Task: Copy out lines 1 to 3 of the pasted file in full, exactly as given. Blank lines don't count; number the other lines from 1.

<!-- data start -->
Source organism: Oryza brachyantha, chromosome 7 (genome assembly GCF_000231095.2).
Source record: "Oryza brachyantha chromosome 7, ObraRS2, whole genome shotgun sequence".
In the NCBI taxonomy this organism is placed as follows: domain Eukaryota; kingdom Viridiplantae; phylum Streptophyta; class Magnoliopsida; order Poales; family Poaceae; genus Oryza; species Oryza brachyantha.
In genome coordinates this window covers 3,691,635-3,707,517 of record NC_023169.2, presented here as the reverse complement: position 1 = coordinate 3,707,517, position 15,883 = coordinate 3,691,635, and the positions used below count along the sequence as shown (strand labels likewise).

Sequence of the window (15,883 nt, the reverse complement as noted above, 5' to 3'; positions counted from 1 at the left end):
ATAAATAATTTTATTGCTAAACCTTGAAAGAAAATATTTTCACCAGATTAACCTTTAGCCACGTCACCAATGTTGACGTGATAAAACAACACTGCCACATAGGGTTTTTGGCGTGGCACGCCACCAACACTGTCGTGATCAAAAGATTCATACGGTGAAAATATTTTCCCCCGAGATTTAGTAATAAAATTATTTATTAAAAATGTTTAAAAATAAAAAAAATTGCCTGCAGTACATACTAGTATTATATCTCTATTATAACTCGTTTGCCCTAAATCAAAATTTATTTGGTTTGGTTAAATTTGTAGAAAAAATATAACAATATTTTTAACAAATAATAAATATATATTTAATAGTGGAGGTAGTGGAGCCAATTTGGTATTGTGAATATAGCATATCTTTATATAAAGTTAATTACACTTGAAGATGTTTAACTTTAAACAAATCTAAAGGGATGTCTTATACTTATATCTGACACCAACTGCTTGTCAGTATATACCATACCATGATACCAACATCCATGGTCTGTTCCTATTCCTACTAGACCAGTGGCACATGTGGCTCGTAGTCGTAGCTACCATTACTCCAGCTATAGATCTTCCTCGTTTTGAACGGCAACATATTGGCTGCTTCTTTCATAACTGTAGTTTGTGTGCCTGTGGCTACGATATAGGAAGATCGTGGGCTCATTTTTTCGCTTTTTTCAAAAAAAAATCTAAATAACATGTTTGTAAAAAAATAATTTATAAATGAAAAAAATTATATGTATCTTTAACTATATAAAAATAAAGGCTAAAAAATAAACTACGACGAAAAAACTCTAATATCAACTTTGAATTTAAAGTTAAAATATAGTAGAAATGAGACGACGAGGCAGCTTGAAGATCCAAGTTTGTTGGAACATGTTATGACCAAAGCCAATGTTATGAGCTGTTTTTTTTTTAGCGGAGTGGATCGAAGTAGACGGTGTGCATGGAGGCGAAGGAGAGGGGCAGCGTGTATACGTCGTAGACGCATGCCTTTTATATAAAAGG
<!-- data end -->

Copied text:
Source organism: Oryza brachyantha, chromosome 7 (genome assembly GCF_000231095.2).
Source record: "Oryza brachyantha chromosome 7, ObraRS2, whole genome shotgun sequence".
In the NCBI taxonomy this organism is placed as follows: domain Eukaryota; kingdom Viridiplantae; phylum Streptophyta; class Magnoliopsida; order Poales; family Poaceae; genus Oryza; species Oryza brachyantha.